At this point, it is worth mentioning that not all genetic changes have an impact on our health. Although the vast majority of the DNA is very similar among different people, some parts of the DNA may vary. All human beings are different. People have different skin color, hair, and eye color. The reason for these differences is that everybody's DNA is different. Most of the time, the DNA changes that produce different skin or eye colors do not have an impact on our health. In addition, many DNA changes are "silent", having no known effects on our development.
"Silent" DNA changes do not cause disease or differences between individuals. When a new mutation is found in an individual, it is important to confirm whether the DNA change is disease causing or not. In the Beggs lab, we do that by comparing samples from affected to non-affected family members, as well as to samples from members of the general population. If a mutation is present in both affected and non-affected family members, then we are likely to conclude that this mutation does not cause disease.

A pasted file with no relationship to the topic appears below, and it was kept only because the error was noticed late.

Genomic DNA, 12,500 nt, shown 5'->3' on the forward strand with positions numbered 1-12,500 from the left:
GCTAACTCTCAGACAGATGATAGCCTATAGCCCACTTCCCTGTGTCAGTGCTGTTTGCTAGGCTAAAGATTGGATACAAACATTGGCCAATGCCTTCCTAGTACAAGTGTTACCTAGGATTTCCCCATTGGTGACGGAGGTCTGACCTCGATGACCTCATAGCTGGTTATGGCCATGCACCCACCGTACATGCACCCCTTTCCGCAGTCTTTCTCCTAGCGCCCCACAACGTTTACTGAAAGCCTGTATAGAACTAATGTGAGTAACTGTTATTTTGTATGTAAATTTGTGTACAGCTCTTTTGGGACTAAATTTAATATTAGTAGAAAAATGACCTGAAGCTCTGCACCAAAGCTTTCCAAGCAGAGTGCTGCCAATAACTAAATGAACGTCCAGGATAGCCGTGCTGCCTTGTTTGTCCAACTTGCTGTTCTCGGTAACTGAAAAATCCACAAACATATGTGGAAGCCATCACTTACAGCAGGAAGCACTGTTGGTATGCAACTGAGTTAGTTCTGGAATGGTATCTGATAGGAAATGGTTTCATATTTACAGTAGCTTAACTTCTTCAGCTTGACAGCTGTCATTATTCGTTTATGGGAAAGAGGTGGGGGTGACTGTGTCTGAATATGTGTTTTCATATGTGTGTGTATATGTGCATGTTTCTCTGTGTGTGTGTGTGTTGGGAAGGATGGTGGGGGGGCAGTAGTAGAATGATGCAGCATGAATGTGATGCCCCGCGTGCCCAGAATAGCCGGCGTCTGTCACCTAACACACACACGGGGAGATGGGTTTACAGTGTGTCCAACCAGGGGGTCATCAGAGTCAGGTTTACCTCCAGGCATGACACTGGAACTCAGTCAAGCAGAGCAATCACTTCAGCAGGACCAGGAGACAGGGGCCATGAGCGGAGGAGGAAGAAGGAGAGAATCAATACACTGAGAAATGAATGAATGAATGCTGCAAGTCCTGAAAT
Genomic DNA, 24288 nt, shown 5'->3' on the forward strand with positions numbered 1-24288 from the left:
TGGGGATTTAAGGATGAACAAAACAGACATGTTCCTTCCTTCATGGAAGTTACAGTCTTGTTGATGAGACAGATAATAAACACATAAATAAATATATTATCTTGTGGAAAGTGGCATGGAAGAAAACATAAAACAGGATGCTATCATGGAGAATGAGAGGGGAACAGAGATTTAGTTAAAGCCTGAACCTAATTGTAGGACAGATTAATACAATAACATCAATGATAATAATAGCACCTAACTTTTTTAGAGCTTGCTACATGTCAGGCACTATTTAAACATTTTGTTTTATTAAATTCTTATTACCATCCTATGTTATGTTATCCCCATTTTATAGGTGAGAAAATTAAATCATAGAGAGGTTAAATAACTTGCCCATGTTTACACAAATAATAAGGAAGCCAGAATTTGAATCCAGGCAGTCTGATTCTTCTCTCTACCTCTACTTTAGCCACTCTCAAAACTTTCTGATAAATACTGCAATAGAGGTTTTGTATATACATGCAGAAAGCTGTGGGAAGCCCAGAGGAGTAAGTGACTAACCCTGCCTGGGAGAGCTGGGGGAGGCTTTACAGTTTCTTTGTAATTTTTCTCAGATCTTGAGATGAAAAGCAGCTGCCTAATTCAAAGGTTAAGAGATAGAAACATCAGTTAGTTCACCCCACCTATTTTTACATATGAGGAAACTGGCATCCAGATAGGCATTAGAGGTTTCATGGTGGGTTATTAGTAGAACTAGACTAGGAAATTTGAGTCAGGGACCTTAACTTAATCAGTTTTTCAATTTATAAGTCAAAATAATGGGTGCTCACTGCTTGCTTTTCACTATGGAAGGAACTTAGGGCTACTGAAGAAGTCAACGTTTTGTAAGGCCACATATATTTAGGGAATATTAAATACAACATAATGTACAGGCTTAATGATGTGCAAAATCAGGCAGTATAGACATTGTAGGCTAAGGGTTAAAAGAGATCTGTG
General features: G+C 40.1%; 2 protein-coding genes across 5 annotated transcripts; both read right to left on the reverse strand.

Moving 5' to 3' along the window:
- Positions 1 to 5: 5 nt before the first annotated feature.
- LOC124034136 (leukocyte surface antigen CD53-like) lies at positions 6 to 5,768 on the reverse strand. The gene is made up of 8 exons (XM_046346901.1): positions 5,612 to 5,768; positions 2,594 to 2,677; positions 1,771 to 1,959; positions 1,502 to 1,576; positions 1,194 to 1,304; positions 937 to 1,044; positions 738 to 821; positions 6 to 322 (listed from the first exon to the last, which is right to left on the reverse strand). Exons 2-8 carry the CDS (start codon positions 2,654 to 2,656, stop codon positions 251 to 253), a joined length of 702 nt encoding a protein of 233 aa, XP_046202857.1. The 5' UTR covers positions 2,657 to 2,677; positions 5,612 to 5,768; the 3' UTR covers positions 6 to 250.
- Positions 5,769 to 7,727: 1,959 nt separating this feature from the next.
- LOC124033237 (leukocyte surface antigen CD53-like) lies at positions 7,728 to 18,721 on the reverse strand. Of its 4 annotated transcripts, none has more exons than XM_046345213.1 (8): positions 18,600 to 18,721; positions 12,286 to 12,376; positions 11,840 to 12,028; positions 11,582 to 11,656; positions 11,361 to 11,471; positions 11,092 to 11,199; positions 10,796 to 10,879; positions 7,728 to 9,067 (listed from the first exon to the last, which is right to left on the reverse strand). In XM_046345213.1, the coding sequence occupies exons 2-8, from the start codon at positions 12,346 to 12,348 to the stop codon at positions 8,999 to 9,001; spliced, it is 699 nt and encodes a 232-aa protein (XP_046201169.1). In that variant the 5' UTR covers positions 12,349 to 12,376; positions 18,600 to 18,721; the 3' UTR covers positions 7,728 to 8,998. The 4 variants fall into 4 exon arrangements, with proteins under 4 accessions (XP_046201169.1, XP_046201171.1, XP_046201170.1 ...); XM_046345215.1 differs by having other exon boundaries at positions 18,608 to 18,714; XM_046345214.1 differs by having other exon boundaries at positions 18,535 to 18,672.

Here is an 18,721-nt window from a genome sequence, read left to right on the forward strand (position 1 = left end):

A genetic change that interferes with somebody's health must be significant enough so that the function of the protein encoded by the gene becomes altered. The outcome of a particular gene alteration is also dependent on how essential to the body is the protein made by that gene. Certain mutations in the genes encoding actin, nebulin, troponin, and tropomyosin cause nemaline myopathy, a disease associated with muscle weakness and respiratory problems. Similarly, mutations in the gene for myotubularin 1 cause X-linked myotubular myopathy, a severe condition associated with muscle weakness, skeletal problems, and fatigability. Specific genetic cause(s) for multiminicore disease, congenital fiber-type disproportion (CFTD), as well as certain non-specific myopathies are the subject of current research.